Starting with some thoughts I tweeted on June 17:
Here’s a chart showing how extreme the selling/capitulation has been:
This is absolutely historic selling. Remember DotBust? Lehman? This is even more selling than seen at the depths of those recessions.
If a global recession is coming, it will be the most widely anticipated in history.
Everyone finally sold out perfectly at the top.
I’ve lost count of how many charts look like this, most at historic extremes. Every time I send one out, 90% of the responses are “this is 2008, crash coming”.
Take this next chart as an example:
Pretty self-explanatory. I shared it on Twitter with the following commentary:
The Russell 2000 has seen a historic wipeout in positioning (like everything else). Traders have completely abandoned this index, perhaps using it as a “hedge” against other holdings. Look at the bottom panel, showing Small Speculators in a historic selling capitulation, matched only by 2008. Extremely contrarian Bullish.
Then I added:
Now look at all the bottoms in the last 11 years. Small Traders were capitulating/selling in all of them. Forget Stocks for a moment. When Small Traders do this in any market, emotions are the primary factor. Avoid emotions, they are the enemy.
Here are some of the responses I received after posting these two charts:
“It says we are in 2008 all over again”
“Small Specs are smart money, this is right before a giant crash”
“Doesn’t matter, liquidity is falling and nothing can stop it”
“There is nothing but talk about how bearish everybody else is. Kind of funny”
“Translation: smart money leaving, dumb money overpaying”
Only one person responded to the first chart with the following:
“Looks like all were great entry points”
Every day since Stocks bottomed in early June, I continue to be surprised by how extreme the mood has become. And it’s not just the data. Even just talking to people it’s clear that a deep fear/anger has taken over. Emotions are at historic extremes.
I’ve kept a trading journal for over two decades. This is a shortened version of what I’ve observed these last few weeks:
- Since Stocks bottomed in early June, it’s been a relentless rally only surpassed by the extreme reluctance to embrace it. Every single day it’s the same story, veiled in some fresh argument:
- First I was told the rally was fake because it was all short-covering and not real buying. Then it was supposed to fail at resistance, as traders bought massive Puts and investors sold their longs (what little they had left) down to the bone, pushing my models to extreme oversold. As June FOMC approached, Stocks had supposedly gotten ahead of themselves and would peak on the Fed announcement. Then I was told Stocks barely rose after the announcement, which indicated buyer fatigue. The next day when Stocks exploded higher again, I was told the Fed was manipulating rates on behalf of the White House. Now with the S&P grinding highs “it’s too late to be bullish” (this is from an actual headline that came out last week). To top it off, on the day of the breakout last week, traders pulled billions out of SPY because they felt like being even more in cash.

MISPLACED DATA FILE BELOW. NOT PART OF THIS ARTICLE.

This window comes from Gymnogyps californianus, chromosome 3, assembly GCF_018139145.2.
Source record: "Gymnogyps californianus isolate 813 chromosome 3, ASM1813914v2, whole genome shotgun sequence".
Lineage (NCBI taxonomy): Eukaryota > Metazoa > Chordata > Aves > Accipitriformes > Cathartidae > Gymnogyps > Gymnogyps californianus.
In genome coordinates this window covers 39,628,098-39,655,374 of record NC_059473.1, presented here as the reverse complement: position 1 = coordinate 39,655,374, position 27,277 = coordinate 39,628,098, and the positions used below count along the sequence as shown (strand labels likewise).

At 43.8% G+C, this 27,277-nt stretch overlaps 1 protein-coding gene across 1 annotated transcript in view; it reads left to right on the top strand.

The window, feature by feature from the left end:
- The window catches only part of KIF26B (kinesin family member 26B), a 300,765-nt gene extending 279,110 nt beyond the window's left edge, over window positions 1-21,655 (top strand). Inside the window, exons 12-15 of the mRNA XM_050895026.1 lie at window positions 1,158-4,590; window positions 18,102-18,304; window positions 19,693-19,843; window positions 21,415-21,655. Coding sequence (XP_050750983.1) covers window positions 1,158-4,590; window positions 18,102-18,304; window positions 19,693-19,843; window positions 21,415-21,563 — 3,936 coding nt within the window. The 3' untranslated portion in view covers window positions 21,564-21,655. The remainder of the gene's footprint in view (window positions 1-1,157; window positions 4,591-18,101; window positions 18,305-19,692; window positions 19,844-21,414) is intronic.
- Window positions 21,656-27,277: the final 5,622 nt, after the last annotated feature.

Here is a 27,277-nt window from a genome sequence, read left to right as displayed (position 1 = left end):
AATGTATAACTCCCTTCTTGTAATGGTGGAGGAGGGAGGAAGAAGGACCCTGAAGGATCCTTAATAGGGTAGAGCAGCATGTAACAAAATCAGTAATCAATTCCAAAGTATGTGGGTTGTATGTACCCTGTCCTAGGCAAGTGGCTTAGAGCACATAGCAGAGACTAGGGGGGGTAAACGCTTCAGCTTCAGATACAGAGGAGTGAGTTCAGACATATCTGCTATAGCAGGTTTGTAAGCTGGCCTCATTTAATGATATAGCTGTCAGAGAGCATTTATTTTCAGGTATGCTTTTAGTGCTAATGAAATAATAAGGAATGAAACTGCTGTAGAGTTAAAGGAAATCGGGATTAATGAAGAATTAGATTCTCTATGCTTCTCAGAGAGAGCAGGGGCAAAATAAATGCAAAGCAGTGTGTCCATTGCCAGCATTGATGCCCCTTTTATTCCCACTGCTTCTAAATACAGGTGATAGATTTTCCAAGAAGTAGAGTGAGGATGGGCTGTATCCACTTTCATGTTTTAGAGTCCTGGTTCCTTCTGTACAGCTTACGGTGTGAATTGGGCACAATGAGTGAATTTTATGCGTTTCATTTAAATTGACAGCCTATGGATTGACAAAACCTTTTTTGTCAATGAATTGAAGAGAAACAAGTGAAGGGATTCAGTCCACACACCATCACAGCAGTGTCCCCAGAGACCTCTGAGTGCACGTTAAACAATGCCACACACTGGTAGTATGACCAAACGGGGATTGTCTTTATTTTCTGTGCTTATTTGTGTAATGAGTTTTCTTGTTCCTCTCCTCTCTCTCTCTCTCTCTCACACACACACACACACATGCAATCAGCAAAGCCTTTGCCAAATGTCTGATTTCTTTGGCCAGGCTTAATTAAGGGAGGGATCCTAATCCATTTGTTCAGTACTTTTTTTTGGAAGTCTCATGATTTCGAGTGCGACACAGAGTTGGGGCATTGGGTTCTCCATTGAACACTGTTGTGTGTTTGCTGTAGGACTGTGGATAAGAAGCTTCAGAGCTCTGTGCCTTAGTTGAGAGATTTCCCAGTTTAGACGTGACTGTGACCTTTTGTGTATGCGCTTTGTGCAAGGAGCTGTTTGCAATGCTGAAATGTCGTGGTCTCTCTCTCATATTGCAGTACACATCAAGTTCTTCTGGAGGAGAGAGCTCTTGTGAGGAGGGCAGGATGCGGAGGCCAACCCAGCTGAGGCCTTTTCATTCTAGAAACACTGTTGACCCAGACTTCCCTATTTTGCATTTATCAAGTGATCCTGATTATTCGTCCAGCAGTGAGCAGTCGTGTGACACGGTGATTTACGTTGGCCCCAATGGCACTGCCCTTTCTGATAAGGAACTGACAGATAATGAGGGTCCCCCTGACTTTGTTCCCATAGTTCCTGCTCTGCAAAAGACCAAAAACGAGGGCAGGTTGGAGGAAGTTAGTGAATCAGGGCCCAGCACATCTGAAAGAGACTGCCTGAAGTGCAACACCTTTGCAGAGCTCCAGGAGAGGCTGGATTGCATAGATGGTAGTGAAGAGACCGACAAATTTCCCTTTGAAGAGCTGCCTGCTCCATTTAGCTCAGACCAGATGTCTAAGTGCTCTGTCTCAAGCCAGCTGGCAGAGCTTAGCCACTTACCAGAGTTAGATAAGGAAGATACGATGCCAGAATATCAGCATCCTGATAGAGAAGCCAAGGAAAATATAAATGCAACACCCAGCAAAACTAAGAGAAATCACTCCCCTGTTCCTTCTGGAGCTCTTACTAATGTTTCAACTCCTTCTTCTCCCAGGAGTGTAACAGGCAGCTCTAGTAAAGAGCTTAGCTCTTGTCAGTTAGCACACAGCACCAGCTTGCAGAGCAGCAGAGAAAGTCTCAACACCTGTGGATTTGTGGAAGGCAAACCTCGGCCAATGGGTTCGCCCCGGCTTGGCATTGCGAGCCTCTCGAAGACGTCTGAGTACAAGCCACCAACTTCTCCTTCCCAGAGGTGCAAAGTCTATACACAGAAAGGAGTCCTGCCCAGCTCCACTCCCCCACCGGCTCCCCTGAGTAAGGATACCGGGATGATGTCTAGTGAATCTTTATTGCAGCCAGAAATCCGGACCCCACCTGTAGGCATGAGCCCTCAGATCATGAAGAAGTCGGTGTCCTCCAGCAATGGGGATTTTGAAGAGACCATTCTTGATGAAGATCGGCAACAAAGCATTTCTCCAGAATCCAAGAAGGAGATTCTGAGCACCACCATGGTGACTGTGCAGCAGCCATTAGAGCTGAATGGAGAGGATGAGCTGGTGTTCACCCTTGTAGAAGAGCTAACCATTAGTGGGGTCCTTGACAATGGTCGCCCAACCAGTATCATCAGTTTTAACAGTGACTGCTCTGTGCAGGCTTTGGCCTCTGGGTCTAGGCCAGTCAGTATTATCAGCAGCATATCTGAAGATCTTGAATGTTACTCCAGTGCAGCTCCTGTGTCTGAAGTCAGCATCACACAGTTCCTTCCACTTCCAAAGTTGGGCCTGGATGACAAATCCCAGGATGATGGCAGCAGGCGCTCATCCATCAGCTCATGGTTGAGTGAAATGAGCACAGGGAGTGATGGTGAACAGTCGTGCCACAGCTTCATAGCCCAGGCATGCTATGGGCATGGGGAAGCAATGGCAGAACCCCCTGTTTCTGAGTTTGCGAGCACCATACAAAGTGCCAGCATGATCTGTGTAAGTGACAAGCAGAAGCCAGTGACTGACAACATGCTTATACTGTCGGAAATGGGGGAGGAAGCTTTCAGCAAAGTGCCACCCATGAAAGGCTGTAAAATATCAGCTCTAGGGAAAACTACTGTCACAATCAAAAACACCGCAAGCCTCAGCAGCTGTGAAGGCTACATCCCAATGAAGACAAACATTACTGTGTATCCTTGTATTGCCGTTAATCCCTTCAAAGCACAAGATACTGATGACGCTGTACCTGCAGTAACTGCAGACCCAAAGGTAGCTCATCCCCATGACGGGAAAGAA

- Mass insanity is the only way to describe the last few weeks. The Bearish narrative is so entrenched that it still hasn’t adjusted to the fact that Stocks ran to new highs in almost a straight line. Bears were promised a recession, a deflationary bust, a trade crisis to last “the rest of our careers”, an “uninvestable anti-Tech mood”, “Tech’s glory days are over”, and “don’t take any risk in 2019” (these quotes are from various media articles published during this rally). And now, with Stocks at the highs the same people who missed the whole move say “it’s too late to be bullish”.
- Paul Tudor Jones once said there is no training for the last third of a Bull market. There are very few people left in the business today who saw both the 2006-2007 Housing/Commodity/EM Bubble and the 1999-2000 Tech Bubble in real-time. The current environment is the complete opposite of those periods.
- If the Bull market HASN’T ended, then it’s missing a classic “final third”.
Back to the same chart from earlier, adding some red lines:
This is the third time in this Bull market that Stocks recovered from a large correction but investor selling continued relentlessly. In 2012 and 2016, the selling persisted until Stocks had already pushed all the way back to previous highs. The following years were both massive extension rallies.
I can already hear the feedback…
“But it will end in tears just like [insert favorite year here] all over again, Short everything!”
Maybe it will end in tears. But I’m not sure that it has to end right here. One thing we can all agree on, is that history repeats itself. Just don’t forget it can also repeat itself on the upside.
This is one of the most extreme environments I’ve ever seen. Though I am far from certain, I think the path of maximum pain is higher. Stocks & Commodities are rising, the Dollar & Bonds may be headed lower. Central Bank liquidity is coming back, not just in the U.S. but all over the world.
Meanwhile against this backdrop, Stocks just posted the biggest first-half gain since 1997. You know what else last happened in 1997? Stocks broke to new highs with more individual investors leaning Bearish than Bullish (AAII survey). Who knows, maybe it’s time to dust off the old diary from the 1997-1999 “last third”, just in case.
Thanks for reading!
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